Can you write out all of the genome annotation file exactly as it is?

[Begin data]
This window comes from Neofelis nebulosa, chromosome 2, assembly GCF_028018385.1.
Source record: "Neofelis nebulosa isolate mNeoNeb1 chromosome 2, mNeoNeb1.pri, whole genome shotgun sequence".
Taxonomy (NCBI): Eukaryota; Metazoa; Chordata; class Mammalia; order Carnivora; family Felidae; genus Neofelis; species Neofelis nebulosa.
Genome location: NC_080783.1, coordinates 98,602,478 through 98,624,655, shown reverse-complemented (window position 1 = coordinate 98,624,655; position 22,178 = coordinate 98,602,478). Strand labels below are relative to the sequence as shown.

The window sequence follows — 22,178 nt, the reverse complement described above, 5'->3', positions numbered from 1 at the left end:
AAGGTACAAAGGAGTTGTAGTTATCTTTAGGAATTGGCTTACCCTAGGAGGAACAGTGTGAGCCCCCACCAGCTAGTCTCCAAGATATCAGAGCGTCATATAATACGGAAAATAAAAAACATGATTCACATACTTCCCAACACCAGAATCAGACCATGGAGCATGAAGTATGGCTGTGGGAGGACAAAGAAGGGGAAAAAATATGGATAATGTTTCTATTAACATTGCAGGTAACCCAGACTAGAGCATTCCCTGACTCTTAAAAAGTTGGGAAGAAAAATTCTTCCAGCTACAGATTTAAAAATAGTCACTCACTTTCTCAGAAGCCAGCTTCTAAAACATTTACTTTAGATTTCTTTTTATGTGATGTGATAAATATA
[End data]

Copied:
This window comes from Neofelis nebulosa, chromosome 2, assembly GCF_028018385.1.
Source record: "Neofelis nebulosa isolate mNeoNeb1 chromosome 2, mNeoNeb1.pri, whole genome shotgun sequence".
Taxonomy (NCBI): Eukaryota; Metazoa; Chordata; class Mammalia; order Carnivora; family Felidae; genus Neofelis; species Neofelis nebulosa.
Genome location: NC_080783.1, coordinates 98,602,478 through 98,624,655, shown reverse-complemented (window position 1 = coordinate 98,624,655; position 22,178 = coordinate 98,602,478). Strand labels below are relative to the sequence as shown.

The window sequence follows — 22,178 nt, the reverse complement described above, 5'->3', positions numbered from 1 at the left end:
AAGGTACAAAGGAGTTGTAGTTATCTTTAGGAATTGGCTTACCCTAGGAGGAACAGTGTGAGCCCCCACCAGCTAGTCTCCAAGATATCAGAGCGTCATATAATACGGAAAATAAAAAACATGATTCACATACTTCCCAACACCAGAATCAGACCATGGAGCATGAAGTATGGCTGTGGGAGGACAAAGAAGGGGAAAAAATATGGATAATGTTTCTATTAACATTGCAGGTAACCCAGACTAGAGCATTCCCTGACTCTTAAAAAGTTGGGAAGAAAAATTCTTCCAGCTACAGATTTAAAAATAGTCACTCACTTTCTCAGAAGCCAGCTTCTAAAACATTTACTTTAGATTTCTTTTTATGTGATGTGATAAATATA